SECOND SUNDAY OF ORDINARY TIME (B)
I want to begin our reflection on today's readings by first looking at a different scene from the gospels. Elsewhere (Mt 19:16-17), a rich man asks Jesus, "What good deed must I do to have eternal life?" Jesus responds to him with another question. "Why do you ask me about what is good? One there is who is good." Jesus is referring to God, the source of all goodness (Lk 18:19). Jesus goes on to tell the rich man that he must first obey God's commandments, and finally sell everything he owns to enter the kingdom of heaven.
We may read that gospel story and wonder why Jesus first gives the "smart-alecky" answer before He gives the "real" answer. Obviously the real answer to the rich man's question is the one Jesus gives second - obey the commandments, sell your possessions, etc. - right? Jesus was just trying to make a point about God being all-good with His first comment.
I suggest that if we read that passage in that way, we have it backwards. Jesus was not a smart-alec. He said exactly what He meant. The rich man asked Jesus what good deed must I do to gain eternal life, and Jesus essentially tells him that there is no good he can do. For there is only One who is good, and that is God. All goodness comes from God, therefore if you or I want to do good, we must participate in God's goodness (hence the second part of Jesus' answer, to obey the commandments).
There is an ancient heresy called Pelagianism, named after the fourth century British monk, Pelagius, who first espoused it. His heresy was the denial of original sin. Pelagius believed that the sin of Adam and Eve only set a bad example for the rest of humankind to follow. We are not born into sin, according to the Pelagian view, and so it is theoretically possible (though very difficult) to live a sinless life. Were this heresy true, it would mean that we could essentially "save ourselves" by living virtuously. After all, if we never fall into sin, then we wouldn't need a Christ to save us.
Heroic saints such as St. Augustine argued vehemently against Pelagius, whose heresy was officially condemned by the Church. But traces of it live on to this day among Christians who believe that the way to make it into heaven is simply to be good. They are looking to themselves, rather than to Christ, as the source of their salvation.
What does any of this have to do with today's readings? When we recognize that God is the source of all goodness, all truth, and all beauty, we can begin to understand that the work of our salvation can only be accomplished by God and not by our own hands. Our job is to cooperate with God and allow Him to do His work in us. Our job is to "show up."
Please understand, what I speak of is not the Protestant heresy of sola fide ("faith alone"), which in many ways is the polar opposite error of Pelagianism. The heresy of salvation by faith alone as espoused by Martin Luther teaches that our good works are irrelevant to our salvation. If we have faith in Christ, it does not matter what we do or fail to do; Christ will save us regardless. This idea runs counter to the scriptures, where we find, among other things, Christ judging us at the end of time according to our deeds of charity (Mt 25:31-46).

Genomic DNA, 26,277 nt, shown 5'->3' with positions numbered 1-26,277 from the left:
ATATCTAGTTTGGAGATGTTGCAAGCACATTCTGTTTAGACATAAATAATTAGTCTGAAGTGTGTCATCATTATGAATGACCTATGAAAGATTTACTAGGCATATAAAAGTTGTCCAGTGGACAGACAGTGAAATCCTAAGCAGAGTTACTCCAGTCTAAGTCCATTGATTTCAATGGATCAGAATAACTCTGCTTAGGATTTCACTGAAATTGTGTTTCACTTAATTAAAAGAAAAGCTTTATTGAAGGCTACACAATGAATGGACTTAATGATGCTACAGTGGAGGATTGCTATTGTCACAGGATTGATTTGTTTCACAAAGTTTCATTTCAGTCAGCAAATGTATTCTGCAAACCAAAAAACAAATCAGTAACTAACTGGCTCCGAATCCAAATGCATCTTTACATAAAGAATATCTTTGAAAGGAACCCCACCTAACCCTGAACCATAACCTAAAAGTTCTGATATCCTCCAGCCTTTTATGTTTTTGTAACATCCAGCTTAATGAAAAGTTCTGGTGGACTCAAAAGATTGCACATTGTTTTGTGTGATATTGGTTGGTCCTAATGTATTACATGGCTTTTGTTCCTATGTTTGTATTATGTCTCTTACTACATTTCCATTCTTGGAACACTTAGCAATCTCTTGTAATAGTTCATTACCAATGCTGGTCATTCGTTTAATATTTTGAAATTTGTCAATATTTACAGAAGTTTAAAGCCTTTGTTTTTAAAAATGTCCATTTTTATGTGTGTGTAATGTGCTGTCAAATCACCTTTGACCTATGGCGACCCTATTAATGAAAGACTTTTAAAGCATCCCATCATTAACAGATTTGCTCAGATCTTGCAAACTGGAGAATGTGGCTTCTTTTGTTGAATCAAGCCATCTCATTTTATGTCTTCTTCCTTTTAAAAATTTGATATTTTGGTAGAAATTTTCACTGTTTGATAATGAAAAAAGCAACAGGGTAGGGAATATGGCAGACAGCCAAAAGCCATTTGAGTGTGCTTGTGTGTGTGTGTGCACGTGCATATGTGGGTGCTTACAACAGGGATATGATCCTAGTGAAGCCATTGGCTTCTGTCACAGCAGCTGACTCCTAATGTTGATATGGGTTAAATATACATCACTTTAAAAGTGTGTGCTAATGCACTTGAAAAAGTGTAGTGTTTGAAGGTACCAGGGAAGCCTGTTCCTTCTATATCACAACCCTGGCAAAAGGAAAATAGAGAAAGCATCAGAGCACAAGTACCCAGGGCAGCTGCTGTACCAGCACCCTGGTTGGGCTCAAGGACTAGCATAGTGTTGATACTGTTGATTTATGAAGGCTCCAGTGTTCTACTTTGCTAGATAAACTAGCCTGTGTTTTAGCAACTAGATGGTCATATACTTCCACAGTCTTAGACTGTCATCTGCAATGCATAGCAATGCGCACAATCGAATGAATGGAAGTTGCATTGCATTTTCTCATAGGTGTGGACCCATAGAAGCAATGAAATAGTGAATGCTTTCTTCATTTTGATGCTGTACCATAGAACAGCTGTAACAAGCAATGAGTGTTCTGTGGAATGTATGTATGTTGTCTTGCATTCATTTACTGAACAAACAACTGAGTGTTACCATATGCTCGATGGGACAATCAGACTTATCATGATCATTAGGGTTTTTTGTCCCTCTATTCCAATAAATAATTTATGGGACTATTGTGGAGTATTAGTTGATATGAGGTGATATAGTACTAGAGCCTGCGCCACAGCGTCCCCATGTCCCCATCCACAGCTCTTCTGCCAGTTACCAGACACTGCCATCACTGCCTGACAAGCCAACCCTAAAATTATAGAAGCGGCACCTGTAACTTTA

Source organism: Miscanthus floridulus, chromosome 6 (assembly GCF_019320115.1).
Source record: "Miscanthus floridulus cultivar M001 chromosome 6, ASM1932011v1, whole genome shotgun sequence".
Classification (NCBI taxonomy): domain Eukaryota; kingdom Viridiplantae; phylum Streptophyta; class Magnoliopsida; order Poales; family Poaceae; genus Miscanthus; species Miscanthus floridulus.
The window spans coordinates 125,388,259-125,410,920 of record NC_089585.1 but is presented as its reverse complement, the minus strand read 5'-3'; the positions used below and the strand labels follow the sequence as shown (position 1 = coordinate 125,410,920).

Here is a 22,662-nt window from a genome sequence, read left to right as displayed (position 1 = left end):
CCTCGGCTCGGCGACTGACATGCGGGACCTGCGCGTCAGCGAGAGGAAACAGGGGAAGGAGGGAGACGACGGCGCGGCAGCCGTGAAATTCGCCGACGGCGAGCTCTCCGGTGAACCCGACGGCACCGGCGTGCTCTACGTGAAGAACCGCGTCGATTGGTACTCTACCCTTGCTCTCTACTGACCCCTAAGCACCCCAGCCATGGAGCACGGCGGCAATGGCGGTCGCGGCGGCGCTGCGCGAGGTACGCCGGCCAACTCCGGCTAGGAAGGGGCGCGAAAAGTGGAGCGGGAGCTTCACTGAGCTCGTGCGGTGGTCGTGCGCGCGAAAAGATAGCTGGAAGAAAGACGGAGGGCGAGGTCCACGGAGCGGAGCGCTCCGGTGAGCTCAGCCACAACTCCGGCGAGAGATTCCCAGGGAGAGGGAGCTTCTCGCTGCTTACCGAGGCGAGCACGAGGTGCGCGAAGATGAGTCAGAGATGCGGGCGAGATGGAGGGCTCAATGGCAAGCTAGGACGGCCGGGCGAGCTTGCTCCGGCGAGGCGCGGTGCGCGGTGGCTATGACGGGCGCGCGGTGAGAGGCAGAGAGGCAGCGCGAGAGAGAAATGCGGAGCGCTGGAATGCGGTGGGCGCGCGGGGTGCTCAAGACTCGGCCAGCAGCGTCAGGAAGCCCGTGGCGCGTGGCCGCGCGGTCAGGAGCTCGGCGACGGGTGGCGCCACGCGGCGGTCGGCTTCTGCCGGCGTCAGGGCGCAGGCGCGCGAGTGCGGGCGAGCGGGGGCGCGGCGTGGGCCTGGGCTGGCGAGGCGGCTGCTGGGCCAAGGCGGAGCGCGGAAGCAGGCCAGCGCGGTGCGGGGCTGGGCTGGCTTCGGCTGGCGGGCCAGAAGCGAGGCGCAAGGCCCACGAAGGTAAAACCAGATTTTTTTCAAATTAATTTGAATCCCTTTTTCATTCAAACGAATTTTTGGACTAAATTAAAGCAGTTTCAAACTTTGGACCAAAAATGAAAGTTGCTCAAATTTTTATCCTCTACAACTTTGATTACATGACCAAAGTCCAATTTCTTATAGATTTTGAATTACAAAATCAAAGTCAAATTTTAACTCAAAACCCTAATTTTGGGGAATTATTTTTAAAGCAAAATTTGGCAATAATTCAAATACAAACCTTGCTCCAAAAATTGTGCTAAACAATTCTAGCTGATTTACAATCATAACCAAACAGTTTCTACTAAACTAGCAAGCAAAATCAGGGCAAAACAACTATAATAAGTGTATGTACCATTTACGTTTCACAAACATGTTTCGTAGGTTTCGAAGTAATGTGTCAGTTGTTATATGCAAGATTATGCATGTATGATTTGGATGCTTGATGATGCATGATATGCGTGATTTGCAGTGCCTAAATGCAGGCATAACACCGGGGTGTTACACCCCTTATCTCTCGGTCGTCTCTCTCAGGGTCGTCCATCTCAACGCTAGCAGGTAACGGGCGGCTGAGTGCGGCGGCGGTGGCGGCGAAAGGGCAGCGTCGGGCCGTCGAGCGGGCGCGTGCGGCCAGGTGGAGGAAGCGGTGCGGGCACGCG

The good we do in this life matters. In fact, you could go so far as to say that we were made to do good. Just as the purpose of our minds is to know the truth, and the purpose of our hearts is to love the beautiful, the purpose of our will is to do the good. But where do we find the source of all that is true, beautiful and good? Only in God. Therefore for our minds, hearts and wills to be properly aligned and capable of achieving their end, they must be oriented toward God.
That brings us back to our theme of showing up. When Goodness, Truth and Beauty call, step one is to answer. So Samuel in today's first reading, (1 Sm 3:3b-10, 19), even though he "was not familiar with the Lord" yet, heard His call in the night and replied, "Speak, Lord, for your servant is listening." In today's gospel reading (Jn 1:35-42), John the Baptist points Jesus out to his followers and tells them, "Behold, the Lamb of God." Andrew and John heed the call and seek to stay with Jesus. Andrew then brings his brother Simon to Jesus. The gospel tells us, "they stayed with Him." They showed up.
This is the beginning of learning to do good. This is the beginning of faith. This is the beginning of eternal life. Be willing and ready to answer God's call. Allow yourself to be drawn to His goodness as a moth is to the flame. Desire, like the apostles in today's gospel, to be in His presence. Allow God to transform you into His disciple. Allow Him to transform you into a saint.
C. S. Lewis points out in The Great Divorce that ultimately one of two things will happen to us. Either we say to God, "Thy will be done," and we allow Him to form us into saints fit for heaven; or He will say to us, "Thy will be done," and He allows us to have our own way, which leads to hell. Only God's will is good, therefore our wills must be aligned to His in order for them to seek good. Otherwise our will is for evil.
Therefore let us choose that first path. God is calling you today and every day. Let us be willing to answer that call, today and every day, with the psalmist, "Here am I, Lord; I come to do Your will."